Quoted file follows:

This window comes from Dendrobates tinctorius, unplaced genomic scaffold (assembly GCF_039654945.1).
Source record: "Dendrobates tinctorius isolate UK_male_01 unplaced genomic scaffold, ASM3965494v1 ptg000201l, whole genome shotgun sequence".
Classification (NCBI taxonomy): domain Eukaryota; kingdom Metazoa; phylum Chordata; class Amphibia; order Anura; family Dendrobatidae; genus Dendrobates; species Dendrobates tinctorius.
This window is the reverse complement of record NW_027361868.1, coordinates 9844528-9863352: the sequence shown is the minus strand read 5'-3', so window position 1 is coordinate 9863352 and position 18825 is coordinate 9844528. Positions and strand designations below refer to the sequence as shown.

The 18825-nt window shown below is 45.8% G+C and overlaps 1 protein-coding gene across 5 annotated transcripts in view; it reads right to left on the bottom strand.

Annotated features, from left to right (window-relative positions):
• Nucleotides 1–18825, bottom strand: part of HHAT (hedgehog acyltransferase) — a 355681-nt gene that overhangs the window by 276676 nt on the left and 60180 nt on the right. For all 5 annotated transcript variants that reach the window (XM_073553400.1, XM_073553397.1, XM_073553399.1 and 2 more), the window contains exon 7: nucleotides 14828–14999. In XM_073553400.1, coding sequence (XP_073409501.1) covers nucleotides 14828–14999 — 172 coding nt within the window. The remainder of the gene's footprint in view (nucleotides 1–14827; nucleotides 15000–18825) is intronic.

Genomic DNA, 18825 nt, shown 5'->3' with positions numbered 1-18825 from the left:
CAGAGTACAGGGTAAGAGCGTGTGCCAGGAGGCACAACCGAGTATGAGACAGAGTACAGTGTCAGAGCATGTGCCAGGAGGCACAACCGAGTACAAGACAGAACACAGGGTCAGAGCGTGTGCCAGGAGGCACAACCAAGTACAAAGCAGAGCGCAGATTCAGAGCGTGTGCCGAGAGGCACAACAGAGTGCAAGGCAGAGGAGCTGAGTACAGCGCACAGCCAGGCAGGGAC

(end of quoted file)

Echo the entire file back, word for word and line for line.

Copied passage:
This window comes from Dendrobates tinctorius, unplaced genomic scaffold (assembly GCF_039654945.1).
Source record: "Dendrobates tinctorius isolate UK_male_01 unplaced genomic scaffold, ASM3965494v1 ptg000201l, whole genome shotgun sequence".
Classification (NCBI taxonomy): domain Eukaryota; kingdom Metazoa; phylum Chordata; class Amphibia; order Anura; family Dendrobatidae; genus Dendrobates; species Dendrobates tinctorius.
This window is the reverse complement of record NW_027361868.1, coordinates 9844528-9863352: the sequence shown is the minus strand read 5'-3', so window position 1 is coordinate 9863352 and position 18825 is coordinate 9844528. Positions and strand designations below refer to the sequence as shown.

The 18825-nt window shown below is 45.8% G+C and overlaps 1 protein-coding gene across 5 annotated transcripts in view; it reads right to left on the bottom strand.

Annotated features, from left to right (window-relative positions):
• Nucleotides 1–18825, bottom strand: part of HHAT (hedgehog acyltransferase) — a 355681-nt gene that overhangs the window by 276676 nt on the left and 60180 nt on the right. For all 5 annotated transcript variants that reach the window (XM_073553400.1, XM_073553397.1, XM_073553399.1 and 2 more), the window contains exon 7: nucleotides 14828–14999. In XM_073553400.1, coding sequence (XP_073409501.1) covers nucleotides 14828–14999 — 172 coding nt within the window. The remainder of the gene's footprint in view (nucleotides 1–14827; nucleotides 15000–18825) is intronic.

Genomic DNA, 18825 nt, shown 5'->3' with positions numbered 1-18825 from the left:
CAGAGTACAGGGTAAGAGCGTGTGCCAGGAGGCACAACCGAGTATGAGACAGAGTACAGTGTCAGAGCATGTGCCAGGAGGCACAACCGAGTACAAGACAGAACACAGGGTCAGAGCGTGTGCCAGGAGGCACAACCAAGTACAAAGCAGAGCGCAGATTCAGAGCGTGTGCCGAGAGGCACAACAGAGTGCAAGGCAGAGGAGCTGAGTACAGCGCACAGCCAGGCAGGGAC